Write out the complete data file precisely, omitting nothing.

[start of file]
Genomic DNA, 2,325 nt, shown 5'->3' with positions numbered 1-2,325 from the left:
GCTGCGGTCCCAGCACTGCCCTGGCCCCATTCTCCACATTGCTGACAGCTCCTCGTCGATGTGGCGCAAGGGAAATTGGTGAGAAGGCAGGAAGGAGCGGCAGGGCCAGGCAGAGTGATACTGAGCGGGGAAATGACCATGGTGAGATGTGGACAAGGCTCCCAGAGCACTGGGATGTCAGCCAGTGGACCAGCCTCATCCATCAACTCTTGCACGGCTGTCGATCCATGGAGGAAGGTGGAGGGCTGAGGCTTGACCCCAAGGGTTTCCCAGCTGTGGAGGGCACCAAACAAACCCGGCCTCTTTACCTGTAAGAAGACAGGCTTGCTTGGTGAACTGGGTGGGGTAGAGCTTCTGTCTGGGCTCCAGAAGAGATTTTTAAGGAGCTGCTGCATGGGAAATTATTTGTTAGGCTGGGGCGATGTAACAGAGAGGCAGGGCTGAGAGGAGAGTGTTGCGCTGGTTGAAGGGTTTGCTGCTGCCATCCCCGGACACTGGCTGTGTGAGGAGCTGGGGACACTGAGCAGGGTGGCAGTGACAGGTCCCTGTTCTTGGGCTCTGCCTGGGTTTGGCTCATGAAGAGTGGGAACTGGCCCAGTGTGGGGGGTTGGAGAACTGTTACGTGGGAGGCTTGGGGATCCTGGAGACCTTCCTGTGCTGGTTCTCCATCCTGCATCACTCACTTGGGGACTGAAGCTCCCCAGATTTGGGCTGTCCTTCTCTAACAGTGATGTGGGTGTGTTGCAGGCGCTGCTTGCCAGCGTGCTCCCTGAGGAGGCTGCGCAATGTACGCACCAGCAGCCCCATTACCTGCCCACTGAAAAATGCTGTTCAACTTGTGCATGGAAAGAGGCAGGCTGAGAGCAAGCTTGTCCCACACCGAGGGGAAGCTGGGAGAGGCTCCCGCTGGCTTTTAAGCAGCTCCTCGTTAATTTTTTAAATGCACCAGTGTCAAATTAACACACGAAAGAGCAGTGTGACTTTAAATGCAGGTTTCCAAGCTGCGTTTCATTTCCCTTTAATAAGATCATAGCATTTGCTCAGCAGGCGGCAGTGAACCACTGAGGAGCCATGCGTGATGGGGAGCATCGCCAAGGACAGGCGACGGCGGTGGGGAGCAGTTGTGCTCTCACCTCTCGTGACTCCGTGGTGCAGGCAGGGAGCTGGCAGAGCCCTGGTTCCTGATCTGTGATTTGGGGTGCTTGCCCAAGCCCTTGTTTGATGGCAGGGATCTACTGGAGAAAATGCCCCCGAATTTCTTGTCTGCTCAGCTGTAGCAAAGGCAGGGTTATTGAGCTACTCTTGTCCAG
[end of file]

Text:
Genomic DNA, 2,325 nt, shown 5'->3' with positions numbered 1-2,325 from the left:
GCTGCGGTCCCAGCACTGCCCTGGCCCCATTCTCCACATTGCTGACAGCTCCTCGTCGATGTGGCGCAAGGGAAATTGGTGAGAAGGCAGGAAGGAGCGGCAGGGCCAGGCAGAGTGATACTGAGCGGGGAAATGACCATGGTGAGATGTGGACAAGGCTCCCAGAGCACTGGGATGTCAGCCAGTGGACCAGCCTCATCCATCAACTCTTGCACGGCTGTCGATCCATGGAGGAAGGTGGAGGGCTGAGGCTTGACCCCAAGGGTTTCCCAGCTGTGGAGGGCACCAAACAAACCCGGCCTCTTTACCTGTAAGAAGACAGGCTTGCTTGGTGAACTGGGTGGGGTAGAGCTTCTGTCTGGGCTCCAGAAGAGATTTTTAAGGAGCTGCTGCATGGGAAATTATTTGTTAGGCTGGGGCGATGTAACAGAGAGGCAGGGCTGAGAGGAGAGTGTTGCGCTGGTTGAAGGGTTTGCTGCTGCCATCCCCGGACACTGGCTGTGTGAGGAGCTGGGGACACTGAGCAGGGTGGCAGTGACAGGTCCCTGTTCTTGGGCTCTGCCTGGGTTTGGCTCATGAAGAGTGGGAACTGGCCCAGTGTGGGGGGTTGGAGAACTGTTACGTGGGAGGCTTGGGGATCCTGGAGACCTTCCTGTGCTGGTTCTCCATCCTGCATCACTCACTTGGGGACTGAAGCTCCCCAGATTTGGGCTGTCCTTCTCTAACAGTGATGTGGGTGTGTTGCAGGCGCTGCTTGCCAGCGTGCTCCCTGAGGAGGCTGCGCAATGTACGCACCAGCAGCCCCATTACCTGCCCACTGAAAAATGCTGTTCAACTTGTGCATGGAAAGAGGCAGGCTGAGAGCAAGCTTGTCCCACACCGAGGGGAAGCTGGGAGAGGCTCCCGCTGGCTTTTAAGCAGCTCCTCGTTAATTTTTTAAATGCACCAGTGTCAAATTAACACACGAAAGAGCAGTGTGACTTTAAATGCAGGTTTCCAAGCTGCGTTTCATTTCCCTTTAATAAGATCATAGCATTTGCTCAGCAGGCGGCAGTGAACCACTGAGGAGCCATGCGTGATGGGGAGCATCGCCAAGGACAGGCGACGGCGGTGGGGAGCAGTTGTGCTCTCACCTCTCGTGACTCCGTGGTGCAGGCAGGGAGCTGGCAGAGCCCTGGTTCCTGATCTGTGATTTGGGGTGCTTGCCCAAGCCCTTGTTTGATGGCAGGGATCTACTGGAGAAAATGCCCCCGAATTTCTTGTCTGCTCAGCTGTAGCAAAGGCAGGGTTATTGAGCTACTCTTGTCCAG